under which the gun was found. Id. "The list of factors is not exclusive, but it helps to distinguish possession in furtherance of a crime from innocent possession of a wall-mounted antique or an unloaded hunting rifle locked in a cupboard." Id. In the present case, the government relies upon the following facts in arguing that Bailey possessed the handgun in furtherance of his drug trafficking: (1) the .357 magnum was loaded; (2) it was quickly and easily accessible under Bailey's seat; (3) it was discovered in a stolen vehicle; and, (4) Stanford's testimony that she told the police that Bailey placed the gun under his seat. Following our review, we conclude that this record provides ample evidence for a reasonable juror to conclude that Bailey's possession of the firearm was in furtherance of his drug trafficking. C. Bailey was also convicted of being a felon in possession of a firearm in violation of 18 U.S.C. § 922(g)(1). To convict a defendant under this statute, the prosecution must prove three elements: (1) the defendant had a previous felony conviction, (2) the defendant possessed a firearm, and (3) the firearm traveled in or affected interstate commerce. United States v. Kincaide, 145 F.3d 771, 782 (6th Cir. 1998). Defendant does not contest either the first or the third element. Rather, he argues that his mere presence is insufficient to prove his possession of the firearm. Defendant emphasizes that the government must prove that he knowingly had either actual or constructive possession of the firearm. When viewing the facts in the light most favorable to the prosecution, the government met this burden. Stanford stated at the scene that Bailey placed the gun under his seat during the police chase. If this statement is credible, then it must be concluded that Bailey had actual, knowing possession of the firearm otherwise he could not have placed the gun under his seat. Credibility determinations are the sole province of the trier of fact. DeJohn, 368 F.3d at 542. IV. Finally, Bailey appeals the district court's enhancement of the Sentencing Guidelines based on his alleged perjury. The district court ruled that Bailey committed perjury during his trial, thereby warranting a two-level enhancement to his offense level pursuant to U.S. SENTENCING GUIDELINES MANUAL § 3C1.1. Specifically, the district court found that Bailey lied when he testified that he did not know that the gun was in the car and had not seen it before it was discovered by the police officers. The district court ruled also that defendant perjured himself when he testified that he did not have any drugs on his person and that the arresting officers "planted" the drugs. The district court found that Bailey's testimony "regarding the gun and cocaine was not the result of mistake or confusion on his part, and they were material . . . he perjured himself in an effort to substantially affect the outcome of the trial." On appeal, a district court's decision to impose a § 3C1.1 enhancement must be sustained unless it is clearly erroneous. United States v. Angel, 355 F.3d 462, 475 (6th Cir. 2004). In the present case, however, we conclude that the issue is moot. Bailey's conviction triggered the career offender enhancement under U.S.S.G. § 4B1.1, which elevated his offense level beyond the twolevel enhancement for perjury. The district court applied a § 3C1.1 analysis in the event that the career offender determination was overturned on appeal. Because we hold that the district court properly ruled Bailey to be a career offender under the Guidelines, it is unnecessary for us to decide whether the district court erred regarding its alternative § 3C1.1 enhancement.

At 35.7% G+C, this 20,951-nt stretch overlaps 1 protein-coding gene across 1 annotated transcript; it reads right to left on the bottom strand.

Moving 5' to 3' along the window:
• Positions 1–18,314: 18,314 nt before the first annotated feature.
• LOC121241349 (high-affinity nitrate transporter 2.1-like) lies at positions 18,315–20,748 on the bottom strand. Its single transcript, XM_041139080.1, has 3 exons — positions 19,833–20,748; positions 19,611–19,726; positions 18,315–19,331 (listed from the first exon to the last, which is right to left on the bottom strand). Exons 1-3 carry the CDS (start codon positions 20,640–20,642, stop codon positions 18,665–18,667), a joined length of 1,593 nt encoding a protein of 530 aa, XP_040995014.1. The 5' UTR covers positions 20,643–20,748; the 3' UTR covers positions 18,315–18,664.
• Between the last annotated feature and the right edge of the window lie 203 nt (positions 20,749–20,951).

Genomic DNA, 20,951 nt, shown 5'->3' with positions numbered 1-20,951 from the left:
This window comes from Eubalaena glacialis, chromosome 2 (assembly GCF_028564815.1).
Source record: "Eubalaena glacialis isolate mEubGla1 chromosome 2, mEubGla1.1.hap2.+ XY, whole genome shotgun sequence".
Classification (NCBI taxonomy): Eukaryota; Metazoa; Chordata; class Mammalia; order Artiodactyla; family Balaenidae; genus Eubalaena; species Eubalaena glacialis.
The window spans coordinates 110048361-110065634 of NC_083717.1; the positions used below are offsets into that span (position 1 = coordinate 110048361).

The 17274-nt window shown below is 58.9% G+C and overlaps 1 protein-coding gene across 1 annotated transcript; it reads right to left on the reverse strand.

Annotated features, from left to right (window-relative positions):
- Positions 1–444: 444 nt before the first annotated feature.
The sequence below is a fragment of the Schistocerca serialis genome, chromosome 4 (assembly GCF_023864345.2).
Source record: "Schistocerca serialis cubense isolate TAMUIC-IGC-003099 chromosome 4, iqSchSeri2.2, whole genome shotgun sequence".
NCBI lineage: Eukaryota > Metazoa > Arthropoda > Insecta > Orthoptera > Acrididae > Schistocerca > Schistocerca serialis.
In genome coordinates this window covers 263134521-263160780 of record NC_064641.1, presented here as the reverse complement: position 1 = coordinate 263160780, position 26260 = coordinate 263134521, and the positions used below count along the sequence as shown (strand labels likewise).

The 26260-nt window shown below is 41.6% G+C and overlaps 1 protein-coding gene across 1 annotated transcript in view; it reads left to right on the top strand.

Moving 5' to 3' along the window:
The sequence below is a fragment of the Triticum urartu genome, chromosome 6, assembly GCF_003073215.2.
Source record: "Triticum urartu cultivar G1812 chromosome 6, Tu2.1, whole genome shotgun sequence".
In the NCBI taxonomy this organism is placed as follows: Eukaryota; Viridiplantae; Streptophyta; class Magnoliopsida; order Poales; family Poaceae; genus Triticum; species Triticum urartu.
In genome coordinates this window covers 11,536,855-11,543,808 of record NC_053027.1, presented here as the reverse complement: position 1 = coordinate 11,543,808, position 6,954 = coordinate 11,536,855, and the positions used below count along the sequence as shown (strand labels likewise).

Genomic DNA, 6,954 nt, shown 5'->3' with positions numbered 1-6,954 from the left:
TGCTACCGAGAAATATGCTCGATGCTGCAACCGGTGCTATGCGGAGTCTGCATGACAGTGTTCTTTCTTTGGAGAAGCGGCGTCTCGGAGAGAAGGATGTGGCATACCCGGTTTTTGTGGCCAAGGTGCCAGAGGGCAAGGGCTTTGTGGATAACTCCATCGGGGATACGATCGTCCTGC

United States v. Bailey
V. In summary, after a thorough review of the record, we conclude that there was sufficient evidence to support Bailey's convictions. Further, we hold that a Kentucky state court conviction for second-degree escape is a crime of violence for purposes of the Sentencing Guidelines Career Offender Enhancement and conclude that the perjury enhancement issue is moot. For the above reasons, we affirm defendant's convictions and sentences.
United States v. Bailey
_________________ CONCURRENCE _________________ KAREN NELSON MOORE, Circuit Judge, concurring in the majority and concurring in Judge Tarnow's opinion. I concur in the opinions of both Judge Griffin and Judge Tarnow.
United States v. Bailey
_________________ CONCURRENCE _________________ TARNOW, District Judge. I concur based on the fact that the issue of reasonableness has not been raised. The guideline range is the starting point in determining reasonableness, not the only factor to determine it. Thirty years for the relatively small amount of contraband may be unreasonable.